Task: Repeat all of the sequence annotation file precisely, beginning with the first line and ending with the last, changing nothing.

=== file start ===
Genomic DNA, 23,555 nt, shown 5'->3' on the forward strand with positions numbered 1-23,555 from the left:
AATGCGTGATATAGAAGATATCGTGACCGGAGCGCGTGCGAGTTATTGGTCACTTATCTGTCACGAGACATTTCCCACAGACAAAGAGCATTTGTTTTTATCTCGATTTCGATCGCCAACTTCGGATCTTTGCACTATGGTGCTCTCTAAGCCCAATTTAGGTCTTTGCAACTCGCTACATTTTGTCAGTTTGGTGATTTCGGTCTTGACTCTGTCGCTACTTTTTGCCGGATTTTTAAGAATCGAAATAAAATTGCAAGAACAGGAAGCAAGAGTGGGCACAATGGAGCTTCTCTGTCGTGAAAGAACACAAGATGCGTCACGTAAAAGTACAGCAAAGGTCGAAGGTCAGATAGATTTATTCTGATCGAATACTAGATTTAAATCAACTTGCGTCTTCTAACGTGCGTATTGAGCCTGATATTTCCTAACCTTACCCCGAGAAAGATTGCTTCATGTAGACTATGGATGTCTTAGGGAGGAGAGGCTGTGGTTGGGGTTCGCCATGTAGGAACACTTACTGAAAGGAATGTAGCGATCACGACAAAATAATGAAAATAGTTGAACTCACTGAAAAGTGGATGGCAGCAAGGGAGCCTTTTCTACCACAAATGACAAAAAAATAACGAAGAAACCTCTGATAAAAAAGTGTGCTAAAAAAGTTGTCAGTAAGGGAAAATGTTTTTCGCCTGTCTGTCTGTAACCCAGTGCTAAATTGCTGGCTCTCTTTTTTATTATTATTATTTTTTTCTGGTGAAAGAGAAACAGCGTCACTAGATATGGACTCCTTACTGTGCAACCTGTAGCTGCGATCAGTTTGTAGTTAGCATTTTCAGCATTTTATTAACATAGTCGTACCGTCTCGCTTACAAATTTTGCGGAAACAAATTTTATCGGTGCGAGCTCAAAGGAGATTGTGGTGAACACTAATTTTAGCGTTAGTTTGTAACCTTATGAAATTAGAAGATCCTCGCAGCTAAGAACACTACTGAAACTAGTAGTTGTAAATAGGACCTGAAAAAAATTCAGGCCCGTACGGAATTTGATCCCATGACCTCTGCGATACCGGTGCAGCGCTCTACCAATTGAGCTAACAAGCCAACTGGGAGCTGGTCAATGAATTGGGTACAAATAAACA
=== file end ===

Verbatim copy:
Genomic DNA, 23,555 nt, shown 5'->3' on the forward strand with positions numbered 1-23,555 from the left:
AATGCGTGATATAGAAGATATCGTGACCGGAGCGCGTGCGAGTTATTGGTCACTTATCTGTCACGAGACATTTCCCACAGACAAAGAGCATTTGTTTTTATCTCGATTTCGATCGCCAACTTCGGATCTTTGCACTATGGTGCTCTCTAAGCCCAATTTAGGTCTTTGCAACTCGCTACATTTTGTCAGTTTGGTGATTTCGGTCTTGACTCTGTCGCTACTTTTTGCCGGATTTTTAAGAATCGAAATAAAATTGCAAGAACAGGAAGCAAGAGTGGGCACAATGGAGCTTCTCTGTCGTGAAAGAACACAAGATGCGTCACGTAAAAGTACAGCAAAGGTCGAAGGTCAGATAGATTTATTCTGATCGAATACTAGATTTAAATCAACTTGCGTCTTCTAACGTGCGTATTGAGCCTGATATTTCCTAACCTTACCCCGAGAAAGATTGCTTCATGTAGACTATGGATGTCTTAGGGAGGAGAGGCTGTGGTTGGGGTTCGCCATGTAGGAACACTTACTGAAAGGAATGTAGCGATCACGACAAAATAATGAAAATAGTTGAACTCACTGAAAAGTGGATGGCAGCAAGGGAGCCTTTTCTACCACAAATGACAAAAAAATAACGAAGAAACCTCTGATAAAAAAGTGTGCTAAAAAAGTTGTCAGTAAGGGAAAATGTTTTTCGCCTGTCTGTCTGTAACCCAGTGCTAAATTGCTGGCTCTCTTTTTTATTATTATTATTTTTTTCTGGTGAAAGAGAAACAGCGTCACTAGATATGGACTCCTTACTGTGCAACCTGTAGCTGCGATCAGTTTGTAGTTAGCATTTTCAGCATTTTATTAACATAGTCGTACCGTCTCGCTTACAAATTTTGCGGAAACAAATTTTATCGGTGCGAGCTCAAAGGAGATTGTGGTGAACACTAATTTTAGCGTTAGTTTGTAACCTTATGAAATTAGAAGATCCTCGCAGCTAAGAACACTACTGAAACTAGTAGTTGTAAATAGGACCTGAAAAAAATTCAGGCCCGTACGGAATTTGATCCCATGACCTCTGCGATACCGGTGCAGCGCTCTACCAATTGAGCTAACAAGCCAACTGGGAGCTGGTCAATGAATTGGGTACAAATAAACA